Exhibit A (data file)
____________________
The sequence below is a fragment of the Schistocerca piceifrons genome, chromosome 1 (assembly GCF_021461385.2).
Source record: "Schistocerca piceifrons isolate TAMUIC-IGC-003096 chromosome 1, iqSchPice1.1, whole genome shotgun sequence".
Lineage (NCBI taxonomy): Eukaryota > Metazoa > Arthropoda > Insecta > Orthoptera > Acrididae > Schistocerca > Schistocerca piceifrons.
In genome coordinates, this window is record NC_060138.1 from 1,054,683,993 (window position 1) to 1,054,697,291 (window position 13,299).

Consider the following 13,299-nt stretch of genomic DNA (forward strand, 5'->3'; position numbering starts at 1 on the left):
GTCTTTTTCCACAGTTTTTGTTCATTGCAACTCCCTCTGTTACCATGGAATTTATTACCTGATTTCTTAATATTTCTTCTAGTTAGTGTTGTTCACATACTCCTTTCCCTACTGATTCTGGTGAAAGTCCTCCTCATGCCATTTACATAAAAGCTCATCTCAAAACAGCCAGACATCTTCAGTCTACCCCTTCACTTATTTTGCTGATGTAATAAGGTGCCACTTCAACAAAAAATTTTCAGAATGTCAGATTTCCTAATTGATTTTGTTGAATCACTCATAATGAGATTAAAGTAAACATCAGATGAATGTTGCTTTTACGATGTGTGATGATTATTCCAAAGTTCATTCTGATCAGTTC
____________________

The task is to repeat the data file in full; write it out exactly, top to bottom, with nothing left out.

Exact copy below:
The sequence below is a fragment of the Schistocerca piceifrons genome, chromosome 1 (assembly GCF_021461385.2).
Source record: "Schistocerca piceifrons isolate TAMUIC-IGC-003096 chromosome 1, iqSchPice1.1, whole genome shotgun sequence".
Lineage (NCBI taxonomy): Eukaryota > Metazoa > Arthropoda > Insecta > Orthoptera > Acrididae > Schistocerca > Schistocerca piceifrons.
In genome coordinates, this window is record NC_060138.1 from 1,054,683,993 (window position 1) to 1,054,697,291 (window position 13,299).

Consider the following 13,299-nt stretch of genomic DNA (forward strand, 5'->3'; position numbering starts at 1 on the left):
GTCTTTTTCCACAGTTTTTGTTCATTGCAACTCCCTCTGTTACCATGGAATTTATTACCTGATTTCTTAATATTTCTTCTAGTTAGTGTTGTTCACATACTCCTTTCCCTACTGATTCTGGTGAAAGTCCTCCTCATGCCATTTACATAAAAGCTCATCTCAAAACAGCCAGACATCTTCAGTCTACCCCTTCACTTATTTTGCTGATGTAATAAGGTGCCACTTCAACAAAAAATTTTCAGAATGTCAGATTTCCTAATTGATTTTGTTGAATCACTCATAATGAGATTAAAGTAAACATCAGATGAATGTTGCTTTTACGATGTGTGATGATTATTCCAAAGTTCATTCTGATCAGTTC